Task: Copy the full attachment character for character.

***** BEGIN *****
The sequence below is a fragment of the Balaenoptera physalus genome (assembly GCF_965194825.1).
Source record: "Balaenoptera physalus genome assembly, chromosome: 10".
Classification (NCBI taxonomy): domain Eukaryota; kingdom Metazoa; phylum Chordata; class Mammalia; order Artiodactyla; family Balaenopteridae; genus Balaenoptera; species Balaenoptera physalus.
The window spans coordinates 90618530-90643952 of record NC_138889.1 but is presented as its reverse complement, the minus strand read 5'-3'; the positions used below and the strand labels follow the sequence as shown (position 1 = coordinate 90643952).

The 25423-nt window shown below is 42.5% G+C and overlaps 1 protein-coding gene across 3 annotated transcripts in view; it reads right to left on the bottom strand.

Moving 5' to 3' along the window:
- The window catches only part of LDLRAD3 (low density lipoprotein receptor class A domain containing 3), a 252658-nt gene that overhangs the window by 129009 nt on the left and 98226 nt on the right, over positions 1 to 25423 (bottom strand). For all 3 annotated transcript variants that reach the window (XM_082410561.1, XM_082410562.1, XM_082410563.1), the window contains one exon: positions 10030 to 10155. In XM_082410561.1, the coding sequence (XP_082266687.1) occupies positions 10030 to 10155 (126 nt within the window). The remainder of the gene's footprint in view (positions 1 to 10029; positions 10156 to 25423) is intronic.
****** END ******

The sequence below is a fragment of the Balaenoptera physalus genome (assembly GCF_965194825.1).
Source record: "Balaenoptera physalus genome assembly, chromosome: 10".
Classification (NCBI taxonomy): domain Eukaryota; kingdom Metazoa; phylum Chordata; class Mammalia; order Artiodactyla; family Balaenopteridae; genus Balaenoptera; species Balaenoptera physalus.
The window spans coordinates 90618530-90643952 of record NC_138889.1 but is presented as its reverse complement, the minus strand read 5'-3'; the positions used below and the strand labels follow the sequence as shown (position 1 = coordinate 90643952).

The 25423-nt window shown below is 42.5% G+C and overlaps 1 protein-coding gene across 3 annotated transcripts in view; it reads right to left on the bottom strand.

Moving 5' to 3' along the window:
- The window catches only part of LDLRAD3 (low density lipoprotein receptor class A domain containing 3), a 252658-nt gene that overhangs the window by 129009 nt on the left and 98226 nt on the right, over positions 1 to 25423 (bottom strand). For all 3 annotated transcript variants that reach the window (XM_082410561.1, XM_082410562.1, XM_082410563.1), the window contains one exon: positions 10030 to 10155. In XM_082410561.1, the coding sequence (XP_082266687.1) occupies positions 10030 to 10155 (126 nt within the window). The remainder of the gene's footprint in view (positions 1 to 10029; positions 10156 to 25423) is intronic.